EP01: Black Body Health: The Podcast
Aidil is public health advocate from Durham, North Carolina while Ritney is a preacher, pastor, and political junkie from South Louisiana. We learn that the name miss Us with that, means that Aidil and Ritney will be discussing current events that don’t quite make sense such as Mayor Muriel Bowser’s renaming of the street in front of the White House to “Black Lives Matter”. The discussion of this incident and whether its symbolism will be backed by suitable policy change led to a discussion of the role of art in the movement. Aidil and Ritney explain that performative politics like the Black Lives Matter street name are a good start because of the way in which they elevate the topic and start conversations that wouldn’t usually happen. Aidil provides a quote by Toni Cade Bambara in which he says, “The role of the artist is to make the revolution irresistible” which represents the positive aspects of art for Black Lives Matter. Aidil and Ritney make it clear that they want more and symbolism cannot be the end all be all in the movement. Aidil praises an organization from Durham, North Carolina called Art Ain’t Innocent for their efforts in calling out artists that are diluting the Black Lives Matter Movement with their work. The guest, Daniel Dawes is introduced as a public health expert on health reform, health disparities, and the social determinants of health with two published books and several national awards.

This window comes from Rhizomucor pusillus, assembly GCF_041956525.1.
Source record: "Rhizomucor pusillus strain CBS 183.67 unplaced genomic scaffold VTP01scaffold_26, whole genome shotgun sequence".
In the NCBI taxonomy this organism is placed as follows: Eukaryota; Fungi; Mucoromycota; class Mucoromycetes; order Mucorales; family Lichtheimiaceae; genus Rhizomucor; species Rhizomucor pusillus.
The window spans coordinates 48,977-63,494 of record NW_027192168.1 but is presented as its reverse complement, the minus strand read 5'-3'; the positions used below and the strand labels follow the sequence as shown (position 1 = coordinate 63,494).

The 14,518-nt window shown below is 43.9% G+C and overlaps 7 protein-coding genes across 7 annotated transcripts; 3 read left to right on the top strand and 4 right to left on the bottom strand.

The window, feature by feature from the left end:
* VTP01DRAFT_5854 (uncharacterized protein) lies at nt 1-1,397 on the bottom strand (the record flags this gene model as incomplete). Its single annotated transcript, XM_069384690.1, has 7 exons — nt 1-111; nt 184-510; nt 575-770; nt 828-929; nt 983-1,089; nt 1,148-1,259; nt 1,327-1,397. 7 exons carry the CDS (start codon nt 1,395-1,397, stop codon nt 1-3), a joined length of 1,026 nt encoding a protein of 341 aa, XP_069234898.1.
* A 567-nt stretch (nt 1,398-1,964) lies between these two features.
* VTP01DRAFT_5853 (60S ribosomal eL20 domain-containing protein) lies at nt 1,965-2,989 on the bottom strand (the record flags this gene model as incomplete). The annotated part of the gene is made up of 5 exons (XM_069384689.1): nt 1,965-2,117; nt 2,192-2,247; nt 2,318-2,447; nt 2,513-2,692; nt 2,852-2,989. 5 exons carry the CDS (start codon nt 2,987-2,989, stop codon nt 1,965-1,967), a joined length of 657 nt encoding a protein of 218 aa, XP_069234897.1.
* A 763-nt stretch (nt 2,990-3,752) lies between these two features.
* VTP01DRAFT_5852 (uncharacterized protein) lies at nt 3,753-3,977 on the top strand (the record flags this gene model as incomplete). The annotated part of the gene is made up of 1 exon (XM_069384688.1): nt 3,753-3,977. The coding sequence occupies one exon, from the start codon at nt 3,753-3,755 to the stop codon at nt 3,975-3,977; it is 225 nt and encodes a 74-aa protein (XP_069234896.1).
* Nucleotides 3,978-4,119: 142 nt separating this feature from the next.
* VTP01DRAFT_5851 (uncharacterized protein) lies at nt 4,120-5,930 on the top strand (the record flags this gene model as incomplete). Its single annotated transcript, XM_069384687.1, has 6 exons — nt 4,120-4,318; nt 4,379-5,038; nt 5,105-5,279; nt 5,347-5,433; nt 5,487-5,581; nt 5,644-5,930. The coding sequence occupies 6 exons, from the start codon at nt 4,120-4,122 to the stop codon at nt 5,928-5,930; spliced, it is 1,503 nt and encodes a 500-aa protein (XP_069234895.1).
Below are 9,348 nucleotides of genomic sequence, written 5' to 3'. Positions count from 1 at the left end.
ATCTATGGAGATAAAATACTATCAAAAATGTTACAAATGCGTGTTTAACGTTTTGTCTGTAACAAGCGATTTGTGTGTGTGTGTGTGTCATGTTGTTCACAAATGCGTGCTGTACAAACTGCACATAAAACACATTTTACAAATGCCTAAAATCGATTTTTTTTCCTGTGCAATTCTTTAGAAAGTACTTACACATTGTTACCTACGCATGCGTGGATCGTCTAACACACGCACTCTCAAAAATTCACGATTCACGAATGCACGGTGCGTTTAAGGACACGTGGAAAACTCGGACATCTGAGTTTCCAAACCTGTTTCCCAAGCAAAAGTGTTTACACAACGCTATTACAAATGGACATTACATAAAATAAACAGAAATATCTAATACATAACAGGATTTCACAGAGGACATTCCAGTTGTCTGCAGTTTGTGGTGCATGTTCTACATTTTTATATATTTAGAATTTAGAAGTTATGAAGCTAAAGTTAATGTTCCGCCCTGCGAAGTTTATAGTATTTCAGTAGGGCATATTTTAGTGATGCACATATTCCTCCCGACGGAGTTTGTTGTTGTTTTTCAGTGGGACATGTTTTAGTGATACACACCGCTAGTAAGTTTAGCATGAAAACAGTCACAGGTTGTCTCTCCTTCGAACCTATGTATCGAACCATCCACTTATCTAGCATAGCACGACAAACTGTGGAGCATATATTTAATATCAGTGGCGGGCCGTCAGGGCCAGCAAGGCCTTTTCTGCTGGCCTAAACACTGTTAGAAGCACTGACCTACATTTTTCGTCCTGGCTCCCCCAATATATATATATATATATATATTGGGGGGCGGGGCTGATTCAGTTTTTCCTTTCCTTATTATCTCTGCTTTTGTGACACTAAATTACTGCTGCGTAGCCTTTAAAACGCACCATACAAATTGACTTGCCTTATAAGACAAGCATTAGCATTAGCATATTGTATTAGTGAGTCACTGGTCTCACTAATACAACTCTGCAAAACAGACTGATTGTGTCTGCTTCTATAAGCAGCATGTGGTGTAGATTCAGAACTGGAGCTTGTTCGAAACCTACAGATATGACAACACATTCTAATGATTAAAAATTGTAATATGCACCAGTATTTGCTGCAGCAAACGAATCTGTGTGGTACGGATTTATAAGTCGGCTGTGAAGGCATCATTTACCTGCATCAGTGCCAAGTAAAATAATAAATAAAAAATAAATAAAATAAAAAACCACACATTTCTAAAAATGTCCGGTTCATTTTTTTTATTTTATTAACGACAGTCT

In this Episode:
- Our Guest: Daniel Dawes is the director of the Satcher Health Leadership Institute at the Morehouse School of Medicine in Atlanta, Georgia
- Daniel Dawes new book: The Political Determinants of Health
- Our two crises today are a social epidemic as well as a global pandemic
- We know that the United States has always given an inequitable response to health issues and it is important to collect data and for Covid-19 46 of the 50 states have disclosed data by race and ethnicity
- The political determinants are the roots of the social determinants of health
- Social determinants of health are conditions in the environment that people are born into which impact their environment and personal health
- We need to look at the systematic processes of structuring relationships, distributing resources, and administrating power to change political determinants
- We must continue engaging in tough conversations, continue to address the political determinants and when they’re at play, and research the histories of our communities
- This generation is tired of how long it has taken for political change to occur in the past due to the racist system and is hoping for meaningful change as we move to a more pluralistic society
- Both Democrats and Republicans have implemented policies that have negatively affected black communities as well as positively impacted them
- The Obama Administration was the first to say it would tackle racial health disparities while the Trump administration has tried to dismantle many policies working towards equity.